Expats like going to the street markets to shop because they have better prices. There is also the Wednesday market where everyone goes early in the morning to buy what they need for the week. It works well for the expats since they are retired and they have lots of time to go around and look for things to buy. You will see more tourists in the street markets than Mexicans.
 
Different towns set up their own street market on a specific day each week. The street market in Chapala is open every Monday, Ajijic is on Wednesdays, and Jocotepec is on Thursdays. The organic market is only on Mondays. So you can go to the markets every day and find very good deals. The quality of the food in the street markets is better than the food at Walmart. The fruits from the street market are tastier. They are fresh and they haven’t been in the refrigerator for a long time. You can even buy produce directly from the farmers if you to the street market.
 
The expats love it here because food is inexpensive. They tell us that they find it inexpensive even to eat out at restaurants. Meat and even a glass of wine are cheap here; less than half the price they pay for the same food in the US or in Canada. Many people here in Chapala and Ajijic do not cook. People here prefer going out to eat at restaurants. Restaurants in Chapala and Ajijic have a different deal every day.
 
(Tianguis, Ajijic, Mexico, pictured.)
Thomas Hellyer of Lake Chapala Real Estate – Best Places In The World To Retire User Account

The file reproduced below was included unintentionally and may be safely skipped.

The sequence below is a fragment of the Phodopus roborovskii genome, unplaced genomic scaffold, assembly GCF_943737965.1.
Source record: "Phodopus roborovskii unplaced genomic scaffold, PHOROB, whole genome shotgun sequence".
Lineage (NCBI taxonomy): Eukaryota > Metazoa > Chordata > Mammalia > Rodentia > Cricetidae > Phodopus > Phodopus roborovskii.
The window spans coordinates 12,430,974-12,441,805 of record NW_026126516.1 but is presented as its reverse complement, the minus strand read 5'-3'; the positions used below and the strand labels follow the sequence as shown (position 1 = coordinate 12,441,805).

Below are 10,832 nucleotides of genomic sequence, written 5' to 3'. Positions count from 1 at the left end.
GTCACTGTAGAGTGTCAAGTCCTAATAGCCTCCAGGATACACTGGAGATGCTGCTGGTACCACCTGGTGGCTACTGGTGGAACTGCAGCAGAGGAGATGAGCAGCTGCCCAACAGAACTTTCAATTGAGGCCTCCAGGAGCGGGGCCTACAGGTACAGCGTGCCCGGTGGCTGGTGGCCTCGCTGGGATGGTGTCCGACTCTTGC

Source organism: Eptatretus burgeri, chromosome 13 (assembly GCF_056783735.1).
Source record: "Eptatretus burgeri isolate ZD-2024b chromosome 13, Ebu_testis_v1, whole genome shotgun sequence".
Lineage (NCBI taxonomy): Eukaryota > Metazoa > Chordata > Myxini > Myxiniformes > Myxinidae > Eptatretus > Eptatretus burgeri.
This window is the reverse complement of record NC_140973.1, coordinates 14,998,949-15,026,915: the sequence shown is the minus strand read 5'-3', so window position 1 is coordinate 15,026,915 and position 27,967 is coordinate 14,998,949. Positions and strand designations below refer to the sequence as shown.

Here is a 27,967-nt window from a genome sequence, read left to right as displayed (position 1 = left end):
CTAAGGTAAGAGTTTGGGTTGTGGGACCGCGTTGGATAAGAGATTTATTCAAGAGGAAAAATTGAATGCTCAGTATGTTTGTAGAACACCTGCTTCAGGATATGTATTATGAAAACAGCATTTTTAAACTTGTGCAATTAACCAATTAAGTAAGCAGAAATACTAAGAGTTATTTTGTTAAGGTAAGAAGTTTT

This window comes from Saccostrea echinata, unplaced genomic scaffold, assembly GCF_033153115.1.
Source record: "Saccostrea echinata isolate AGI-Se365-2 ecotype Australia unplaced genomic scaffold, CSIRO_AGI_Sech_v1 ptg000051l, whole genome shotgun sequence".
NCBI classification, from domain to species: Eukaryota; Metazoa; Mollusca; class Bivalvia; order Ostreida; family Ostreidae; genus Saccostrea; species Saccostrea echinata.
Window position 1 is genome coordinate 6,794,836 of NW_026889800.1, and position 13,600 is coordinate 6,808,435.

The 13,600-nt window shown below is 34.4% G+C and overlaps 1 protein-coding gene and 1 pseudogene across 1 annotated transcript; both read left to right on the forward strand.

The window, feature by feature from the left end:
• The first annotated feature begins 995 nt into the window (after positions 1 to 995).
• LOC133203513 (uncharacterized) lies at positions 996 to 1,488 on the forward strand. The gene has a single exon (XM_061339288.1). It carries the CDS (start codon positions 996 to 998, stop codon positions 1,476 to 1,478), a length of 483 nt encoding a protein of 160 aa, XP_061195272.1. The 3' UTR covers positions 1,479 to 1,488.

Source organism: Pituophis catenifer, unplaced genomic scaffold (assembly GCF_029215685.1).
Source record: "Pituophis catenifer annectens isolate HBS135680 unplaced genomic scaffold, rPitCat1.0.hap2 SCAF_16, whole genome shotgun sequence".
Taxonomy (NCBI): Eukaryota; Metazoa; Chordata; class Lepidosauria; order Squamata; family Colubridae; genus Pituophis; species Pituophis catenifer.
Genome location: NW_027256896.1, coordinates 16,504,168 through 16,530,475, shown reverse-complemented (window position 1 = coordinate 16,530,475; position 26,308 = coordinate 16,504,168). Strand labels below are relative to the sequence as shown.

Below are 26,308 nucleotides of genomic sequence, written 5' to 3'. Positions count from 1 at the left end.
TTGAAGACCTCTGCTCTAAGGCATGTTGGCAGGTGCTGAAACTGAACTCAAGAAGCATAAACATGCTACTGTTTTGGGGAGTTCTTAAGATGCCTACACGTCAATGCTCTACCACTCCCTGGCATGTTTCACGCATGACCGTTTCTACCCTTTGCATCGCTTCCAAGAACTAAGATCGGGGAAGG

Tortilla dishes at a restaurant in Chapala, Mexico – Best Places In The World To Retire – International LivingThe cost of food in Chapala and Ajijic depends on where you purchase it and at what stage of processing it is.
 
You can buy well-priced food at the local markets or shops such as the butcher shop and the street markets.  We also have grocery stores and the big box stores such as Costco, and we have specialized markets where people pre-prepare foods at a higher cost.
 
Fruits and vegetables, dairy products, meats, and other fresh foods, they are very well-priced. You can get avocados for about 10 to 20 cents each, depending on what time of the year it is.
 
 We have fresh fruits and fresh vegetables all year round in Mexico. They are not imported so that keeps the prices low. The area around Chapala and Jalisco, in general, is very much an agricultural area. Also helping to keep costs low in Chapala and Ajijic is that we are close to Guadalajara, which means that we have a huge distribution center close by, enough to handle the 8 million people who are in Guadalajara.
 
Our vendors have access to very well-priced fruits and vegetables from all over Mexico. For meats, you can go to the butcher shop and get meat that was butchered that day. There are also some places, where if you have the stomach for it, you can select your chicken and come back 20 minutes later to pick up the chicken meat from that same chicken that was alive 20 minutes earlier.  My wife doesn’t like to do that but you can if you choose, and the prices are good.
 
Compared to back in the States, the cost of food here is about 70% less for the basic things. If you buy at the big box stores, you would still get about 40% savings compared to how much it costs in the US. If you go to Costco and buy the same Costco chicken breast in the States, they are about the same price here. They are available here, too. You can also go to Costco and buy chicken breast with a brand from Mexico and it will cost less.  
 
(Tortilla dishes at a restaurant in Chapala, Mexico, pictured.)